Parliament renewal programme leaders quit

Both client-side bodies running the programme to repair the Palace of Westminster are losing their chief executives simultaneously, Construction News has learnt.

David Goldstone, chief executive of the UK Parliament Restoration and Renewal (R&R) Delivery Authority, submitted his resignation at the end of March, although a leaving date has not been set.

Meanwhile, Patsy Richards, managing director/chief executive of the R&R Client Team, has announced that she will retire in the summer.

A statement from the delivery authority said: “After a long and enormously interesting full-time career, including four years at the delivery authority, David wishes to step back from full-time executive roles.

“Mike Brown, chair of the delivery authority board, will lead the board as they consider next steps for appointing a successor.”

In a post on LinkedIn, Richards said: “With the strategic case for R&R now published by parliament, I am retiring from executive roles this summer so we have a space to fill.”

News of the double departure comes a month after the R&R Client Board endorsed a new strategic case for future works on the Palace of Westminster.

This case covers health and safety, mechanical & electrical, building fabric, air ventilation & heating and cooling, security protection and accessibility works. It is set to be considered by MPs and lords next year.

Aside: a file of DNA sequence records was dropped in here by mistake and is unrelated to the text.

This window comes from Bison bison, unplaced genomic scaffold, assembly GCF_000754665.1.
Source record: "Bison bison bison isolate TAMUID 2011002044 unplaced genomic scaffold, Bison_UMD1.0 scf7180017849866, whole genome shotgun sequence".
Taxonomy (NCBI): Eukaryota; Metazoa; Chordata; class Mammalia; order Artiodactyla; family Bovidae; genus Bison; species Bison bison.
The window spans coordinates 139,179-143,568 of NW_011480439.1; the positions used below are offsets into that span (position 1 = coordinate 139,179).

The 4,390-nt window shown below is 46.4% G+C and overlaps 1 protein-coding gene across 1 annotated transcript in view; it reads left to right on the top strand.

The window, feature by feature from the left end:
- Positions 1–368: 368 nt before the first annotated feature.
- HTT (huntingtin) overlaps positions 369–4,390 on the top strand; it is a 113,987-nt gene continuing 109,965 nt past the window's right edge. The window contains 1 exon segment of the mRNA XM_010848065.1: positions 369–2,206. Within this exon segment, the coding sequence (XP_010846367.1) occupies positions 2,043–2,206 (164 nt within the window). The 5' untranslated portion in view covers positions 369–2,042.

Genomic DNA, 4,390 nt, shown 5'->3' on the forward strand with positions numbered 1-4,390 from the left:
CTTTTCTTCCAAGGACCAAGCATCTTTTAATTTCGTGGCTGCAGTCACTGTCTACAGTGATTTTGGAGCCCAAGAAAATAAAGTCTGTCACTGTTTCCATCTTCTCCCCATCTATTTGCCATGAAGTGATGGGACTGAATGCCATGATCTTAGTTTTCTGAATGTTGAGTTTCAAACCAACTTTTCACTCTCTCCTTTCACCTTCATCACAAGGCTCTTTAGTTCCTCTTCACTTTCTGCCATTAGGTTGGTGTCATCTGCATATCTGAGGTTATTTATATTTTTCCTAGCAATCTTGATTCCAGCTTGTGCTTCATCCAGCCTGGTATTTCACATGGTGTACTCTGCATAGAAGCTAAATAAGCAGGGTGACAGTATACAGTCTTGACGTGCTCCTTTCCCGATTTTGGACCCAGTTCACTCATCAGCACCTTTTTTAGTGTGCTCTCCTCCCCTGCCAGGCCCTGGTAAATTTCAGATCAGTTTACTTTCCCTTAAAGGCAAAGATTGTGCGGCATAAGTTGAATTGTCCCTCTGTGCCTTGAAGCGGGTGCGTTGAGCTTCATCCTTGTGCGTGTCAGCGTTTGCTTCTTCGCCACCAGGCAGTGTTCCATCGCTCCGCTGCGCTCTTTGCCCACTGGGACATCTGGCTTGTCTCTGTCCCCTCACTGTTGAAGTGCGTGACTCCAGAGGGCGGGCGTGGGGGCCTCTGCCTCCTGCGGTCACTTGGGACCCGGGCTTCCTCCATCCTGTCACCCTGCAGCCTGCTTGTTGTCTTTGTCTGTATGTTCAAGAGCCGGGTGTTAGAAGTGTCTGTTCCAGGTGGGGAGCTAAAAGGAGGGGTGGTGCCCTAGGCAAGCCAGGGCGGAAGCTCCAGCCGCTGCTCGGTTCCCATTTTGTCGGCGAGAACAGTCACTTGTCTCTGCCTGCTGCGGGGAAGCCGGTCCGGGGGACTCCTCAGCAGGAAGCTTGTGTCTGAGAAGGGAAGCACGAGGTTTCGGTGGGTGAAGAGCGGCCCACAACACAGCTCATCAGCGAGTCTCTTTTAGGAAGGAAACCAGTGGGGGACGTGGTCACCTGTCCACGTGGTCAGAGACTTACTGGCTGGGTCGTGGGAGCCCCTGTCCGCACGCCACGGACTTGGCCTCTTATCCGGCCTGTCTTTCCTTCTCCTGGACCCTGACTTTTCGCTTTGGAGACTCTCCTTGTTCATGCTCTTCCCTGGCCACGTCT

It is understood that parliamentary authorities believe that publication of the strategic cases provides a good opportunity for leadership transition.

Richards took charge in her current role in 2022, leading the Parliamentary Works Sponsor Body as its functions were transferred to the clerks of both houses of parliament.

Her body is responsible for directing, assuring and overseeing the delivery authority’s work.

The job advert for Richards’ successor is being advertised at a pay range of £94,340 to £138,600.

The parliamentary renewal programme has faced years of repeated delays and indecision. In 2022 the Public Accounts Committee warned that uncertainty over the project had caused more than £200m of unnecessary spending.

In February, trade unions said the crumbling state of the seat of government was increasing the risk of a “catastrophic and potentially life-threatening incident”.

Last week, CN revealed that work to repair parliament’s tallest structure, the Victoria Tower, faces a year’s delay due to a botched procurement process.

The Victoria Tower job sits outside the main restoration and renewal programme.

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